Oilfield services provider Patterson-UTI on Sept. 3 said it had no plans to invest in electric hydraulic fracturing fleets, pointing to the high cost of building equipment and the oversupplied pressure pumping market.
The company provides drilling and hydraulic fracturing services for oil and gas producers. It has explored divesting its fracking business as customers are cutting back on new projects.
Newer equipment known as electric frac spreads have been gaining interest among investors and operators because they run on natural gas instead of more costly and polluting diesel.
Patterson-UTI manufactures electrical control systems used for electric frac spreads, but does not own any electric frac fleets.
“I’ll tell you today, the math doesn't work,” said CEO Andy Hendricks at the Barclays Energy-Power Conference in New York, pointing to the oversupplied pressure pumping market.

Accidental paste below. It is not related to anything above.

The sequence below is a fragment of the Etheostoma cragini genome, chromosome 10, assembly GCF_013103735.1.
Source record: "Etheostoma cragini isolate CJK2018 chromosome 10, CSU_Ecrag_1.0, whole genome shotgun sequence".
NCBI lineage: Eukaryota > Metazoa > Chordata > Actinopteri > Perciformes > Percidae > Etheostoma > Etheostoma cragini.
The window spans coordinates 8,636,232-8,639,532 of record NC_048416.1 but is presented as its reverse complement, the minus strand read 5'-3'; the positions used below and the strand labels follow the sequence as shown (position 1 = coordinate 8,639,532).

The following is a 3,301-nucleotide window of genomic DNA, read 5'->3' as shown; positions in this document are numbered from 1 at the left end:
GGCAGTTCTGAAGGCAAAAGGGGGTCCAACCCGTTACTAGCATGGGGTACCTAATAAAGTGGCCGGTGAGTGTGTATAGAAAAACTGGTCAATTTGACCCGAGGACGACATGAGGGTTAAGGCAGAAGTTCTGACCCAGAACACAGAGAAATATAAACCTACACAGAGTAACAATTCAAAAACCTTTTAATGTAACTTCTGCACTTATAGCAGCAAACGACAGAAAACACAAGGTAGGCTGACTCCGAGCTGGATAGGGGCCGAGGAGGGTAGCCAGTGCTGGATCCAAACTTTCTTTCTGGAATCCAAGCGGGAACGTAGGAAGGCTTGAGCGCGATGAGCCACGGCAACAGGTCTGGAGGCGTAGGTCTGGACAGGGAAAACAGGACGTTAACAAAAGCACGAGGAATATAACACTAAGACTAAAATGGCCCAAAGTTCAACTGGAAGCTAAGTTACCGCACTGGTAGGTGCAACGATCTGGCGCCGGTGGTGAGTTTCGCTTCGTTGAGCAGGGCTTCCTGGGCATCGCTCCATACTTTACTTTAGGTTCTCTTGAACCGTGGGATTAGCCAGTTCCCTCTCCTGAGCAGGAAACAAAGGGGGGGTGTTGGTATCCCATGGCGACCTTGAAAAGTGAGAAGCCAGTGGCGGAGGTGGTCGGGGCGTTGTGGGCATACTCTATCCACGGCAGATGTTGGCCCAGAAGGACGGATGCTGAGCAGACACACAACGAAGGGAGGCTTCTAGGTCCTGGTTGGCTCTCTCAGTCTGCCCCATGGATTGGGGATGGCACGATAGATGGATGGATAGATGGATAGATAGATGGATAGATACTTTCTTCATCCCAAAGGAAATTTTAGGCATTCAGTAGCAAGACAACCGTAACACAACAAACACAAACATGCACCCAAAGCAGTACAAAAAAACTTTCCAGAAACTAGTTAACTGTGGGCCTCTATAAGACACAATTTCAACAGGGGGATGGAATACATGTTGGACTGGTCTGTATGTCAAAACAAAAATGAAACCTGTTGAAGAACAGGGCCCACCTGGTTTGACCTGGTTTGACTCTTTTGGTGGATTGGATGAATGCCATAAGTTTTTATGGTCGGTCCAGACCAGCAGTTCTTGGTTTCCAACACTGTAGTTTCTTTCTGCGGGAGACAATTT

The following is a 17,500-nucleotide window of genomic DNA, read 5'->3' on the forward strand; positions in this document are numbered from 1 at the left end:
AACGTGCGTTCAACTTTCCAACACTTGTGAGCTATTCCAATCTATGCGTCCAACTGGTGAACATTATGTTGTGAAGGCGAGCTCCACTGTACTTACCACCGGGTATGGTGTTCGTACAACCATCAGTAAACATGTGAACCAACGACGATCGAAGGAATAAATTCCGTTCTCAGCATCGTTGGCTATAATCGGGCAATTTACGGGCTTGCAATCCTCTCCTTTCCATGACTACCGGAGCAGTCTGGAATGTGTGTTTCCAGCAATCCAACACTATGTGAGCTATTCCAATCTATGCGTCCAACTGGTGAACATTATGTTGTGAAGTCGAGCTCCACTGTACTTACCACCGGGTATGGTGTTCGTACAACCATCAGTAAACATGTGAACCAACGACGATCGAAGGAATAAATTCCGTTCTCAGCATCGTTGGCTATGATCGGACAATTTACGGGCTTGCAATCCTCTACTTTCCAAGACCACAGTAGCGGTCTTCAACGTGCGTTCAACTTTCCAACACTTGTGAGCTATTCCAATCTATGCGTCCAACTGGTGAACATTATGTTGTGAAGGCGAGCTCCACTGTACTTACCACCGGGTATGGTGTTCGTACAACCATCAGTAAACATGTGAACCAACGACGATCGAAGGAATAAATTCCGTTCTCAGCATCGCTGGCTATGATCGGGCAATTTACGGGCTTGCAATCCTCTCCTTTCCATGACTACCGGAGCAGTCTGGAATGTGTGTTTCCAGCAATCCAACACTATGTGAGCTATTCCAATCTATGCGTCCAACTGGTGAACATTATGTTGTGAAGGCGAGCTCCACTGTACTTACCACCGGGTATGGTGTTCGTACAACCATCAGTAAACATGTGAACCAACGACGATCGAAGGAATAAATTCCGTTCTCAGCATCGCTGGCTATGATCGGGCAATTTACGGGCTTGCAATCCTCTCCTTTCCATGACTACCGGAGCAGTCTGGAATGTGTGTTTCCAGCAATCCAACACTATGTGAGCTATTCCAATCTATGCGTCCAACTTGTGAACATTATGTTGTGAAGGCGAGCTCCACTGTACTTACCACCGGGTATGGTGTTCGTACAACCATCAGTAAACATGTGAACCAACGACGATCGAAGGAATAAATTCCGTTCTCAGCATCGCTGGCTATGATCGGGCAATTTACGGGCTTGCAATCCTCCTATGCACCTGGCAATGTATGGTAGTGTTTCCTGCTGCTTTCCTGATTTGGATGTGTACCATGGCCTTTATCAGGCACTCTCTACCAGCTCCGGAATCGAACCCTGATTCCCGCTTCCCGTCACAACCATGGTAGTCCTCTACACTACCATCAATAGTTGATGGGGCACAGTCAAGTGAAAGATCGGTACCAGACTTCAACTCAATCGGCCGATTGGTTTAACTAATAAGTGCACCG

“We don't see the need to go that route today, but we could do it if we want,” he added.
The company already runs some drilling rigs on natural gas produced at nearby wells, and on Sept. 3 said in the past year it started running some drilling rigs on lithium battery packs, in addition to diesel. The hybrid rigs help reduce emissions, Hendricks told investors.
Oil companies, fearing the rally could fizzle, locked in sales at levels around $10 a barrel below both current prices and breakeven levels for some producers, Reuters reported.
The management team of Kaisen, formed in 2013, has experience with conventional oil in the Western Canadian Sedimentary Basin, in the Lone Rock and Edam areas of the Saskatchewan heavy oil fairway.
CEO Lynn Peterson said that the company is continuing to grow its operations in the Wattenberg Field.